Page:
MARINA DI PISA
It's a poor man's Forte dei Marmi. Built as a port for the City of Pisa, Marina di Pisa, in the 19th century, had a period of affluence when the city was laid out in neoclassical splendor. But the dream quickly faded as the town went down on its luck and the future never delivered the promise of its elegant beginnings.
It's a place that's always intrigued me, however, because the city planner in me imagines a renaissance here whenever I come to visit. This is the road that runs along the sea and it's lined with good houses waiting to be gentrified. Some of them already are, in fact, but there's a mentality here of downmarket defeatism that's a lot harder to change than the windblown facade of an old building with good lines and style.
In the main square, facing the sea, is this wonderful old villa, for instance. It needs work, but even if you did it, then what? Look at the unfortunate park renovation it now faces!
Here's one that's just been done up—right across the street is a 180° view of the Mediterranean where on a clear day you can see Corsica.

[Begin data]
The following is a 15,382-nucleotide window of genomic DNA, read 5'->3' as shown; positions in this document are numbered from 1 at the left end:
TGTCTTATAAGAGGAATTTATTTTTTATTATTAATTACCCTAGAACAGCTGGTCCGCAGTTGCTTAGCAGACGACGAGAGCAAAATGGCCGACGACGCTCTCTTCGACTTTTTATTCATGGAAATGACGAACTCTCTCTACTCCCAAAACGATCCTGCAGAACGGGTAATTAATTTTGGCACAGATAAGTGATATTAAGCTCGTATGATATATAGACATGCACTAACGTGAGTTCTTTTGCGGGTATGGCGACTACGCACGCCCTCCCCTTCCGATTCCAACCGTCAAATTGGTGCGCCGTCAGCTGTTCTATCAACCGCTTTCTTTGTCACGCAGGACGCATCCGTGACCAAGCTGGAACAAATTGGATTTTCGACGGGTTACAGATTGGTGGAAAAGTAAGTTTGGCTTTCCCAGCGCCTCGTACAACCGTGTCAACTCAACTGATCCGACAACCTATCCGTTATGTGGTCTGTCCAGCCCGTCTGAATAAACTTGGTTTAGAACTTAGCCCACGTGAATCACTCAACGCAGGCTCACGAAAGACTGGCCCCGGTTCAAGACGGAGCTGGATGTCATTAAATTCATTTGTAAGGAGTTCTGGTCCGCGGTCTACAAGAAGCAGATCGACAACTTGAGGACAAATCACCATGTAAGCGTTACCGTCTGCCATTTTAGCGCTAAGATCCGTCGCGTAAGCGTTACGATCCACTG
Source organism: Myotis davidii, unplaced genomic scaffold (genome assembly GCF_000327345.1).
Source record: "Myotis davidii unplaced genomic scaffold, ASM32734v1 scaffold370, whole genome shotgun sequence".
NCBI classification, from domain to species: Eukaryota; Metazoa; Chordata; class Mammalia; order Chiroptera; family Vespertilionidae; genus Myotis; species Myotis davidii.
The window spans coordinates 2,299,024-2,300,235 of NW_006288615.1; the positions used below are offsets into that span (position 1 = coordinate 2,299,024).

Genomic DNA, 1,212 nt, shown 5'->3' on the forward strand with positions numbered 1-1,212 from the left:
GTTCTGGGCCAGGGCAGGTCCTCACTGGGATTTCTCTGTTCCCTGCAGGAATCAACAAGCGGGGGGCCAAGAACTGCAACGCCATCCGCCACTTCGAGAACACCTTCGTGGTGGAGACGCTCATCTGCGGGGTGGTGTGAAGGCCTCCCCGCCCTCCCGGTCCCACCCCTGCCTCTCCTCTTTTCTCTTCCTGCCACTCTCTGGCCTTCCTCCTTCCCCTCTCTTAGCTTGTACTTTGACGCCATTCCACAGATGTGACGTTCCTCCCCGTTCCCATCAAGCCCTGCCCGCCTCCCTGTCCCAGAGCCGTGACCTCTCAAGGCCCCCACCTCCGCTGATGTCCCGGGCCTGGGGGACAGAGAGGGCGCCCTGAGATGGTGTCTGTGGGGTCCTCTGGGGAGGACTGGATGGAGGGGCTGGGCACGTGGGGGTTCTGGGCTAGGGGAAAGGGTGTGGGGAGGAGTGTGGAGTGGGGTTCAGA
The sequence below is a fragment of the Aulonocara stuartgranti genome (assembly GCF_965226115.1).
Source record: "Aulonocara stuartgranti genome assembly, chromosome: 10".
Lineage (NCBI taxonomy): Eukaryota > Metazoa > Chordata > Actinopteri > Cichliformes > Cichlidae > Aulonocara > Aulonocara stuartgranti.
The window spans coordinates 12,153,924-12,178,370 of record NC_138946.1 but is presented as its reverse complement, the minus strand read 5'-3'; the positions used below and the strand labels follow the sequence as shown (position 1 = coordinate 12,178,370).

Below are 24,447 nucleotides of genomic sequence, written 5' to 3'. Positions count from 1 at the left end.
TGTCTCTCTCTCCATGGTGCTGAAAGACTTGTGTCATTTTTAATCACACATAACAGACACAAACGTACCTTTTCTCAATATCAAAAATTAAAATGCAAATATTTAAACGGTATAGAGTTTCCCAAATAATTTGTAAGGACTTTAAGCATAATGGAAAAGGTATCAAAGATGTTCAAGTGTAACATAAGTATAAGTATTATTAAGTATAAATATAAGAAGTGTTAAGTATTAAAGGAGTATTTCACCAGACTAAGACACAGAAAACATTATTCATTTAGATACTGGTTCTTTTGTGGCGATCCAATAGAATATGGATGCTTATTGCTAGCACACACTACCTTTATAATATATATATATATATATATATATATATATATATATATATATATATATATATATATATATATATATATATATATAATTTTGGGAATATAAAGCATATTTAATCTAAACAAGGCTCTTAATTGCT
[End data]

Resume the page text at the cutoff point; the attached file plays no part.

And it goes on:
And there are bits of beach, nothing great, but they're there.
And funny little old bars, like this one with the above described view.
At the north end of town is this old bar where locals like to congregate. Just beyond it is the massive redevelopment of the port, now in progress since 2009. There will be a new marina, shops, restaurants and hotels. Will we like it?
This street artist seems happy with things as they are—he's so hardened to the building site that he seems to see right through it.
We often end up at Oltre Mare, this sidewalk restaurant that looks out at the light-filled glimmering sea.
Let's just pretend that the cars and motorcycles and rocky breakwater aren't really there for a moment. That task completed, with ease, I find that a lunch here at Oltre Mare, on this sidewalk, in this odd and misbegotten seaside town, offers me all the joy and pleasure of its equivalent in Portofino.
There is no better plate of tagliatelle al riccio di mare to be had anywhere—we call them sea urchins in English.
And this fabulous fillet of a rather unusual wild fish called sciolina in a potato crust, divine!
And this just made yoghurt and zagare (orange blossoms) cake, fresh as the morning air—I love the Campari glass for the water, molto chic.